CRAIG KELLEM: There was a momentum from the beginning, but what was interesting was that, even though I don't remember the ratings being unbelievable after the first couple of shows, Lorne - ever the decider of what was what - decided the show was a hit right from the beginning and acted out of that belief, and it was infectious. I remember what he said. He said, quote, "I guess we're a hit." I thought, "Where's that coming from?" But it was vintage Lorne Michaels. He believed it was a hit. He felt good about it. It got on the air. He looked on the bright side of the numbers and the bright side of the reviews. He certainly got good feedback from friends and family. And that was it. It was a hit show. It's wonderful, the strength of his belief in how he sees things in this world. He's also not the type of guy who's going to humbly share credit for something when he feels and thinks that it's his baby, and why should he share, particularly with Dick Ebersol? Ebersol came from ABC, where he worked for Roone Arledge, and Roone managed to work his way into being executive producer and was also the network guy. So I think Ebersol kind of wanted to follow in Roone's path and had a sort of stage-door-Johnny aspect to his persona and wanted to be part of it and wanted to be one of the gang. But he wasn't one of the gang. He was Dick Ebersol from NBC.
DICK EBERSOL: Lorne and I never had any real disagreements between us until the fourth show, the first time Candice Bergen did the show. There was a complete fuckup that night with NBC, where they made this enormous electronic mistake. They basically cued real commercials off of fake commercials. Somebody wasn't paying attention in broadcast control. And Lorne went nuts. If you asked Lorne what I contributed to the show, what I think he would say is that during the development stage and the launch, I created an island on which he could exist and no one else could touch him.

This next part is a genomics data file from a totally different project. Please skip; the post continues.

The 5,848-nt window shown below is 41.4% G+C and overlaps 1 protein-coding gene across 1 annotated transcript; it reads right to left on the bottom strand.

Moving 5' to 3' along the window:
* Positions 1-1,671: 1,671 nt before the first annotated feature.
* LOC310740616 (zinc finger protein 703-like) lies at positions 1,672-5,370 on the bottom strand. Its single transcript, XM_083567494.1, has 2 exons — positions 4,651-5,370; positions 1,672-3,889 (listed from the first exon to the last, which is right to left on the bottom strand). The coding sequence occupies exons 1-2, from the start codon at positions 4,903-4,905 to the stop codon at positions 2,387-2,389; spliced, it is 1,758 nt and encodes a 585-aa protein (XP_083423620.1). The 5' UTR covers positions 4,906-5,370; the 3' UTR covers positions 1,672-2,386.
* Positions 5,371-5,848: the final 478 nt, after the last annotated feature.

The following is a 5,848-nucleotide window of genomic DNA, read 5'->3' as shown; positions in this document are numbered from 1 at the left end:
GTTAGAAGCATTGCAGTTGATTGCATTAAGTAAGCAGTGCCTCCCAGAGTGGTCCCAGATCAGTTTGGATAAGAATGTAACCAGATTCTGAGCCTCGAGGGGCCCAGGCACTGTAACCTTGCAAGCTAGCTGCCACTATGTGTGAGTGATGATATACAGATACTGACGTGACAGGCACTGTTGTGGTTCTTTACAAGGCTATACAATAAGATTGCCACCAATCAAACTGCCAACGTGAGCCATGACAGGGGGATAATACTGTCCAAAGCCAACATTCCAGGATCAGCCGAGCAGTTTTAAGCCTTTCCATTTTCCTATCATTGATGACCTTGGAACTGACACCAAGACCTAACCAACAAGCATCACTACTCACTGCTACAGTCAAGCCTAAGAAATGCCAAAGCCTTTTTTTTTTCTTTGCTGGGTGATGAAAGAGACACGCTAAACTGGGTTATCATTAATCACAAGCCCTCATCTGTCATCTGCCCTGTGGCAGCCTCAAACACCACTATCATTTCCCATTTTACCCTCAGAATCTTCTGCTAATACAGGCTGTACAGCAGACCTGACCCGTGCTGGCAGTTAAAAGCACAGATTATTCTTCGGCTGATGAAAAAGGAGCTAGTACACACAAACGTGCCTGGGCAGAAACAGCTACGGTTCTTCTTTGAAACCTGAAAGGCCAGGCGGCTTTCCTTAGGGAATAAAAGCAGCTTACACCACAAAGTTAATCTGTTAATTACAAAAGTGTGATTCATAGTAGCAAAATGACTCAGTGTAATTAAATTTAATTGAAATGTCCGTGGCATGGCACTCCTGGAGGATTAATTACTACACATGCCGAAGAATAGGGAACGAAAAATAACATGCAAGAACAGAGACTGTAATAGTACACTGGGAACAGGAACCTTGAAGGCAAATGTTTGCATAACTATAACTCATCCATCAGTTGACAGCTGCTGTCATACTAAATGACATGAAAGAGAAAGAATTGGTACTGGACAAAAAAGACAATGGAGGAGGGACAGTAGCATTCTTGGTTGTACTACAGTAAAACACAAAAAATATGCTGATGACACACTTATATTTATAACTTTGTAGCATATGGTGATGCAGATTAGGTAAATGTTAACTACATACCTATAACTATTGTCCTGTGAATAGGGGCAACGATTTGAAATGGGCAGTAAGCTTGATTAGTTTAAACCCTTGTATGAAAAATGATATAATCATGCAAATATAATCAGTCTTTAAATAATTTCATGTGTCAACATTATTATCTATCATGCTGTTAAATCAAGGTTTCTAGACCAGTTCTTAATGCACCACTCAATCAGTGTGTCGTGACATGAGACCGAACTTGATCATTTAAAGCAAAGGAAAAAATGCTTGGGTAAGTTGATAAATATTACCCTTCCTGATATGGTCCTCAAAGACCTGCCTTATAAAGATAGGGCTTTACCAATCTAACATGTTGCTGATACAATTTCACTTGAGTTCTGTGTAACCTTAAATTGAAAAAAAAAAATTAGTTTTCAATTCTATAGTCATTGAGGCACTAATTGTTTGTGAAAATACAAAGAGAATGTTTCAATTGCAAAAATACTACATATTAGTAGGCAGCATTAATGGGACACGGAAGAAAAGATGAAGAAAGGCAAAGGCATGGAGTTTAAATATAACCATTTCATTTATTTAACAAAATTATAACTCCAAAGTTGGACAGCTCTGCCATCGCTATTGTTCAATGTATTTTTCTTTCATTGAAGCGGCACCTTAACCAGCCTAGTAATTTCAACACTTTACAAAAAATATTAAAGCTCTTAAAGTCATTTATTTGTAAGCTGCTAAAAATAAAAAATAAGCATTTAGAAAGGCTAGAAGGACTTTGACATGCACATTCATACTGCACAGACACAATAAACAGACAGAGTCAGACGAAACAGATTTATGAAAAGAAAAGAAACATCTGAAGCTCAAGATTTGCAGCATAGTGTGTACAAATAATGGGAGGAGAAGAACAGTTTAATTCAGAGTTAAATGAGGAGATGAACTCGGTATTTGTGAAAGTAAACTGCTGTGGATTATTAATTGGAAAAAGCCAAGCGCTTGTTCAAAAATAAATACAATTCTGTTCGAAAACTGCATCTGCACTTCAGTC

LORNE MICHAELS: Candy's show, the fourth show, was the first show, I would say, that was a Saturday Night Live like the ones we have now. The week before, when Rob Reiner hosted, Andy Kaufman did a long piece, there was a long Albert Brooks film, and a long monologue by Rob. On the Candy show, we sort of hit our stride. We'd had our first week off, and we worked hard on the writing.
DICK EBERSOL: Now comes week five. New York magazine comes out with Chevy Chase - on the cover. John is radically pissed off, because he sees Chevy running away with the show; now it's going to be all about Chevy. Onstage, John had been the star, not Chevy. We do show six, which is a wonderful week, Lily Tomlin's come to do the show. Now we got Thanksgiving off. On Friday, we all get an advance copy of the Sunday New York Times. Major story: Saturday Night Live is called the most important and most exciting development in television comedy since Your Show of Shows. It's this drop-dead b--- j-- It was just unbelievable. And this is the same New York Times that did not even review show one with George Carlin. They also printed a review that John J. O'Connor wrote on the second show, where Paul Simon and Art Garfunkel got together again for the first time, and his review essentially was that the show was not very good, but he couldn't be entirely fair in saying that because he missed connections on his way home from dinner on the subway, and so he missed forty minutes of the show. Can you believe that they f------ printed that thing?